Today, the Syrian revolution has spread far across the country, but one city stands out from amongst the rest. The besieged city of Homs is not only central to the Syrian uprising, but as one who calls Homs home, it is central to my life.
The Homs I knew was the safest place you could visit. A city I would spend my summers eating shawarmas late into the night, going from wedding to wedding, and walking up and down share’ al-mal’ab. Life was sweet but simple. The only fear we ever had growing up on our holidays in Syria was if we slipped up and spoke Assad’s name. We dared not speak of, or about him. It was simple. To live freely you had to play by the rules, conform and act as though you worshipped the president.
But is that really living in freedom? The fear of Assad’s regime is not something that came about eight months ago when the revolution began; rather it is something that has been instilled in every single Syrian since infancy. It is only now that the world is witnessing the brutality of Assad’s regime, as he massacres and tortures before our very eyes. We see brave men risking their lives, risking everything, to march through the streets; their voices and demands for freedom echoing and resonating through the city. Syrian men are shielded with an armour of bravery, forged by a trust in God. That is all they have. A faith in God, with hope and determination that this revolution will continue until it sees the only way out – a free Syria.
So what can we say about the thousands that claim to support Assad? I could fit any Assad supporter into one of four categories.
The first is personal benefit, because the success of many Syrians, if not all, is in some way or other tied down to the government. The rule in this sick game is that you cannot succeed without Assad and his cronies. These people support Assad because they believe that going against him means losing everything they own.
The second is fear and pressure. Having seen what Assad and his thugs have done, having heard of and witnessed the barbaric torture being implemented, it is only reasonable to expect that many will fear for themselves. For such reasons, many act as though they love Mr. President, to remain as far and safe as possible from any torment coming their way. Furthermore, many people are coerced and pressured by security forces to attend pro-government protests, threatened with torture, losing their jobs, or even their lives if they do not attend – they have little choice but to comply.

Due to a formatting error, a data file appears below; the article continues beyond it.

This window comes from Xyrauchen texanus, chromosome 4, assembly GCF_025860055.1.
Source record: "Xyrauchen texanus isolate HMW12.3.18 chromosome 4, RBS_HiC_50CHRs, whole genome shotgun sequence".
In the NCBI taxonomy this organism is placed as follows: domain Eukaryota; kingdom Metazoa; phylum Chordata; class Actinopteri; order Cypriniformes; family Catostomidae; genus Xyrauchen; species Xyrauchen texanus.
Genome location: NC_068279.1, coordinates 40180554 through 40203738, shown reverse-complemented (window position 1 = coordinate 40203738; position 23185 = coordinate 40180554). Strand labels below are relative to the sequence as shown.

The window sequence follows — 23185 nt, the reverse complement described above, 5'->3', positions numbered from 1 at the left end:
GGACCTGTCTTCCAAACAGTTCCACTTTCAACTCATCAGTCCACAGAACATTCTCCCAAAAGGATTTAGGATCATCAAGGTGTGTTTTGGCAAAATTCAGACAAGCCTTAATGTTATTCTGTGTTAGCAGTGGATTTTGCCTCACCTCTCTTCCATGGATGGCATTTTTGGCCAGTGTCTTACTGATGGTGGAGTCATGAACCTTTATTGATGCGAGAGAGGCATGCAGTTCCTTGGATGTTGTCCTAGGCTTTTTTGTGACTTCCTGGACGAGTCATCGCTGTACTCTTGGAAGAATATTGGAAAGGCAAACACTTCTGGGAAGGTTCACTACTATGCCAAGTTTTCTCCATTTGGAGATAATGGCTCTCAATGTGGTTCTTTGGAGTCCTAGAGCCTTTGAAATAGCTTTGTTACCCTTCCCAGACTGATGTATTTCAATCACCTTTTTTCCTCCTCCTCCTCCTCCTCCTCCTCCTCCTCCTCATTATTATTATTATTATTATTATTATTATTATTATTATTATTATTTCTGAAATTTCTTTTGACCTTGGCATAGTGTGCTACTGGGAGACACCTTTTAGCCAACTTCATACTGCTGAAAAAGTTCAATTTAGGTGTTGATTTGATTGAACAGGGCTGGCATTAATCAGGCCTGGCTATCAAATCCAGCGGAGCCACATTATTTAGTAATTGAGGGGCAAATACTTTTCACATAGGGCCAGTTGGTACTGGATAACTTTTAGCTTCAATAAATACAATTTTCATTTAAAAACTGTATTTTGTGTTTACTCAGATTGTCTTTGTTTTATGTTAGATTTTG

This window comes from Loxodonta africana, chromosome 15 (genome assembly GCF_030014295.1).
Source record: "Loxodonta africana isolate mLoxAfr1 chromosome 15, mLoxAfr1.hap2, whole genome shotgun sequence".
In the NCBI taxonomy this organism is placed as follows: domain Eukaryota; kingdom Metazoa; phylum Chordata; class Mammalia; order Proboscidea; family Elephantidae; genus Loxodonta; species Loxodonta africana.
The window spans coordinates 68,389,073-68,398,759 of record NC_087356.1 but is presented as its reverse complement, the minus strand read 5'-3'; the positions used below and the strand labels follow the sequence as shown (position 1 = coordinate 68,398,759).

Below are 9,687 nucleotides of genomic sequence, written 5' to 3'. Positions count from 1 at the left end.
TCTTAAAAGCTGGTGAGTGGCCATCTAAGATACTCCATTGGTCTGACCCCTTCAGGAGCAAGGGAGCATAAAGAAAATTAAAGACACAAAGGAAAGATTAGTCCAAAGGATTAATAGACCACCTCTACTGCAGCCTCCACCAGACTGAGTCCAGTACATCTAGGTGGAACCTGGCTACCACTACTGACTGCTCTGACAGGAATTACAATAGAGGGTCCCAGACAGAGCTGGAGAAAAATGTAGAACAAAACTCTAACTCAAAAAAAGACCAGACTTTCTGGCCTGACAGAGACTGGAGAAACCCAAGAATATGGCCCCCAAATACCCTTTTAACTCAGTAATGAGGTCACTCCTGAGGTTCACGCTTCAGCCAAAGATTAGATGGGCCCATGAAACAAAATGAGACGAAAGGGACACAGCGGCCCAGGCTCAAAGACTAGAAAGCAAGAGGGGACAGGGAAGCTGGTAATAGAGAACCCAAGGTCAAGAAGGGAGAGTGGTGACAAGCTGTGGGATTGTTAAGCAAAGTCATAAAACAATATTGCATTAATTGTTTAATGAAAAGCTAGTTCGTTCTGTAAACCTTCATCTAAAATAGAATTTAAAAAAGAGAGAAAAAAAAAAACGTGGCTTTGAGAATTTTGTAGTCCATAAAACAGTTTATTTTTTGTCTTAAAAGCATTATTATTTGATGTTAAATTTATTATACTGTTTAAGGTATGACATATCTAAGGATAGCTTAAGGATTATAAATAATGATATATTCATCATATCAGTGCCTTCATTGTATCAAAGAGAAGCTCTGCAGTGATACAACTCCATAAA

The third is ignorance. When I was in Damascus a few months ago, I met so many people who went on these marches, blinded by the propaganda. I recall a lady telling me not to believe the lies I saw in the news, that it was all a façade and that the blood we see dripping from people on-screen is actually ketchup. It was the most absurd thing I had ever heard but some Syrians, despite seeing such footage of torture, were adamant that this was all some kind of minority plot against Assad to cause trouble. Denial is what these people were so engrossed in, but I guarantee today, four months on, their views will have drastically changed.
And finally, the fourth reason is a lack of conscience. I include this because I would personally question the moral conscience of anyone that decides to side with a murderer; a cold-blooded murderer, responsible for the death of thousands and carrying the blood of every Syrian martyr. My cousin in Homs once said, “we are carving the word ‘freedom’ with our blood” – and as sickening and heart breaking as this is, it is so very true.
Today, my family and any Homsi will tell you that they are living in a prison. I was on the phone to one of my cousins recently and her entire family was huddled together in their parents’ bedroom. They took shelter away from their windows to avoid stray bullets. I wept as she reassured me that this had become the norm; the image of my relatives hiding in their own home haunts me to this day. I write this article for my family, for those abducted and tortured, for those who continue to fight and, most importantly, to remember the thousands that have lost their lives: Hakam Draak Al-Sibai, Hadee Al-Jendi, Rami Fakhouri, Hamza Al-Khateeb, to name but a few.
As I sit here, observing the brutality and destruction being wreaked upon the innocent citizens of Syria, I am positive and hopeful that these lives have not been lost in vain. I am a British Syrian woman, and I firmly stand against Assad and his regime. Anything corrupt is destined to crumble. It is only a matter of time before Syria joins Tunisia and Libya, in freedom.
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